So yes.  Thing 2 and I rocked last night, and I won’t lie.  I was kind of feeling a bit tearful, because apparently sleep deprivation can make a grown girl just want to bawl.  And then the most beautiful thing happened:  Thing 2 sighed and fell asleep right at 8 pm.  I carried him over to his bed and tucked him all in for the night.  I turned his white noise machine on high, to drown out the sounds of the rest of his family partying and blowing up balloons and tooting horns and throwing confetti and cutting cake, which is what our toddler is absolutely convinced happens after he falls asleep, which is why he fights it so hard.

And then I quietly closed the door to Thing 2′s bedroom and joined the celebrations, which is code for I HAD TO CLEAN UP THE KITCHEN BECAUSE I HAD COOKED DINNER IN IT.  I was frightfully busy getting the leftover jambalaya put into the refrigerator and loading the dishwasher at 8:15, when Thing 2 waltzed out of his bedroom and said, “Hi!  I had a good nap!”

And that, people, is when I sort of fell into the sleep deprivation canyon called MOMMY IS CRYING IN THE KITCHEN, SO SOMEONE SHOULD POUR HER A GLASS OF WINE.

I marched Thing 2 back to his room.  I tucked him back into bed.  And then I put a baby gate in his bedroom doorway and said, “You’re going to sleep, and you can cry it out until you do.”  I’m betting that the Child Sleep Experts With The PhD Behind Their Names would call this child abuse, but Mama was one more bite of Rice Krispies away from snapping.

Thing 2 stood at the baby gate and bawled his head off about HOW UNFAIR HIS LIFE WAS.  And that’s pretty much when he sized me up and shot me a look that said, “So… we’re going to cry it out tonight, are we?  CHALLENGE ACCEPTED, LADY!!!  You’d better sit yourself down and cover your ears, because I’m about to unleash a decibel that’ll kill an elephant dead.”

By 8:25, he was done sobbing, and had resorted to some soft whining on his bed about how he was missing a party in the kitchen.  I buckled.  I scaled the baby gate, scooped him up, and rocked him.

#MamaCaved  #DontJudge  #SoWhat  #ToddlersDontStayLittleForever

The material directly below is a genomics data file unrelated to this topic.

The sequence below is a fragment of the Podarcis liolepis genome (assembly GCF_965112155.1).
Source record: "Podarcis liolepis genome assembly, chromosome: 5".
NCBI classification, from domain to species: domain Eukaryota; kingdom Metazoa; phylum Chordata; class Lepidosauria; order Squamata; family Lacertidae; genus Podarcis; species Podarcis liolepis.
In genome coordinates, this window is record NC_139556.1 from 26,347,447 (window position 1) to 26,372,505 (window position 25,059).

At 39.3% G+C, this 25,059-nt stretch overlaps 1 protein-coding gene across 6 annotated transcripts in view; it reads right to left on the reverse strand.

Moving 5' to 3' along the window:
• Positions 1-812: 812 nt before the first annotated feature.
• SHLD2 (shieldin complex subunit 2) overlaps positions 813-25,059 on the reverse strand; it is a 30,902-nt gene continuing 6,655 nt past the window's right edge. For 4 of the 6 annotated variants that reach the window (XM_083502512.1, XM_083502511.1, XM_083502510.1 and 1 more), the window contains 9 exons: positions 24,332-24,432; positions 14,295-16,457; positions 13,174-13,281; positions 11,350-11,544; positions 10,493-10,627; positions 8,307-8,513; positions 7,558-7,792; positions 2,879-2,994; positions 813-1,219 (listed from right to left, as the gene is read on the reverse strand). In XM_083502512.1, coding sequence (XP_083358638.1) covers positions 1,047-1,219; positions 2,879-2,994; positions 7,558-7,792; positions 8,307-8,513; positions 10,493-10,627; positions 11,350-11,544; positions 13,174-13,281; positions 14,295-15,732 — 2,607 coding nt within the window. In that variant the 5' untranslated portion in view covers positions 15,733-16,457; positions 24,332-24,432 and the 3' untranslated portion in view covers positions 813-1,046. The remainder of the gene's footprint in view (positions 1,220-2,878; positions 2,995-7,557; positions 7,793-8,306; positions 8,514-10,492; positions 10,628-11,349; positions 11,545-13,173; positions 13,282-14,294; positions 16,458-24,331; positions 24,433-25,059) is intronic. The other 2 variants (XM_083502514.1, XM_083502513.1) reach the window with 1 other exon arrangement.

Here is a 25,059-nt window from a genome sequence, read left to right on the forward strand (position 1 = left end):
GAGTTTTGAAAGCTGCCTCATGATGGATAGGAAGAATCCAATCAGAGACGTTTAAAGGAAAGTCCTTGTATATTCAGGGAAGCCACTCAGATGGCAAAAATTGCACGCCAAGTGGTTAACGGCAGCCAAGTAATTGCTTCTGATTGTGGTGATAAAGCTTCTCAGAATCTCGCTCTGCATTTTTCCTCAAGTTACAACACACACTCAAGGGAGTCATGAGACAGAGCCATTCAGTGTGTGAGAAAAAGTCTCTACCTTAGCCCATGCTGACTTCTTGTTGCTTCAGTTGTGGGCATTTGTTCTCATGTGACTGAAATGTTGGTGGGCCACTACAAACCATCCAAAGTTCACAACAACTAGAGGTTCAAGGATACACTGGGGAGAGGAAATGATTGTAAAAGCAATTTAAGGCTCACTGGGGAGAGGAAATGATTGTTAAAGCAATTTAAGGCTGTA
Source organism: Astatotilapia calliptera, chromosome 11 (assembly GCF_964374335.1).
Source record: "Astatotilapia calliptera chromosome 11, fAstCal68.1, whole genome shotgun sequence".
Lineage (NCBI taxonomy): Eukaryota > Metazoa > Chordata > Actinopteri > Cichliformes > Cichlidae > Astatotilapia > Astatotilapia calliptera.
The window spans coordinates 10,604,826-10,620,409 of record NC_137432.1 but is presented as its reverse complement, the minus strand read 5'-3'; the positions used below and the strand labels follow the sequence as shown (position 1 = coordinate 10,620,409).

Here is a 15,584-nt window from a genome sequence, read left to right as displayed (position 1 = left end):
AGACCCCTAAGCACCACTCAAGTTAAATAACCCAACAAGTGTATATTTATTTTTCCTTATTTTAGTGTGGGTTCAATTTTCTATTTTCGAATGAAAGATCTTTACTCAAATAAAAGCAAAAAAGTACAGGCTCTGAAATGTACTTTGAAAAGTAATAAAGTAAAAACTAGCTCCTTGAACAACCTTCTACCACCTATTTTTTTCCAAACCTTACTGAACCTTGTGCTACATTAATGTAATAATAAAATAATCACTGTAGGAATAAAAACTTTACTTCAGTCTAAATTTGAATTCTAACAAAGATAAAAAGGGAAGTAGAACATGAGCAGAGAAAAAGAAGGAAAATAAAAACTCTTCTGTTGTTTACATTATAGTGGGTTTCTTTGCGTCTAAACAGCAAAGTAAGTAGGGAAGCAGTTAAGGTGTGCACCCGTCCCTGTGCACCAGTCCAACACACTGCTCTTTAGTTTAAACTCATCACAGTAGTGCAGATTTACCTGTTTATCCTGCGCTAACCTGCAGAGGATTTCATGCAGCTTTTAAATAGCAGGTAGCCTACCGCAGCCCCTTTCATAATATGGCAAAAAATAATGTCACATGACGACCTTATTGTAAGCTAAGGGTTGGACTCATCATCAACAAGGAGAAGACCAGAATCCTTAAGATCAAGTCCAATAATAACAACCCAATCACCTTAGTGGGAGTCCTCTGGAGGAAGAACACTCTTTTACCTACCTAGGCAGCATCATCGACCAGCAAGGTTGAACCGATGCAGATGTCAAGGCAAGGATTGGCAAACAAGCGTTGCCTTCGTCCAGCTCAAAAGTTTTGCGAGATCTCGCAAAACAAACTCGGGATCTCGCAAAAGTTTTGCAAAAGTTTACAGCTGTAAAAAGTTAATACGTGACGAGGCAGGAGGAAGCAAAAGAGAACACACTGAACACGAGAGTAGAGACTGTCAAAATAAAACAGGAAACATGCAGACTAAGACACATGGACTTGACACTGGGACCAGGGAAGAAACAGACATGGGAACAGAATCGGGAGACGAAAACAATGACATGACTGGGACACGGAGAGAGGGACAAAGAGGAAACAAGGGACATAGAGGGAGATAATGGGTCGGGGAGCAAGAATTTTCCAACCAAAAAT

He was sound asleep at 8:35, people, and no one heard a single peep out of him until 5:45 this morning.

So… I guess we’ll keep him.

And then…

… guess which three-year-old started preschool this morning?

IMG_2202 IMG_2201 IMG_2203 IMG_2207He’s joining a little class at a local preschool (where he’ll go this next fall) for an hour, twice a week.  He’s meeting new friends and scribbling with Crayons and using the slide and eating orange crackers shaped like goldfish and counting.

And an hour on Monday and Thursday mornings gives me just enough time to be at Starbucks, before I go back to pick him up and hear about the injustices of his morning.  He didn’t waste any time at all telling me that the teacher gave him a little cup of crackers this morning, when what he had asked for was CHOCOLATE.

Apparently he feels that Snack Time should be a little more accommodating, if his parents are going to shell out tuition for two hours a week.

But… then he told me that he had played at an indoor table filled with pretend snow.  He told me that it was fun, and he “didn’t push the girl next to him.”


Y’all have a merry Monday evening.

The Threenager

This is what THREE looks like:

IMG_1981 IMG_1983Because yes... Thing 2 is officially three years old now.

We call him our THREENAGER, because he’s actually three… going on fourteen.

We also worry that being a threenager will become the time that he perfects his talent for Vandalism With A Spray Can, because, while Hubs and I were very busy brushing our teeth in the bathroom on Friday morning, Thing 2 found the can of Pam cooking spray in our pantry.  I think it goes without saying that he used it liberally and greased up the hardwood floor in our kitchen to some level between VASELINED PIGLET IN COUNTY FAIR PIG WRESTLING and THE BOTTOM OF CLARK GRISWALD’S SAUCER SLED.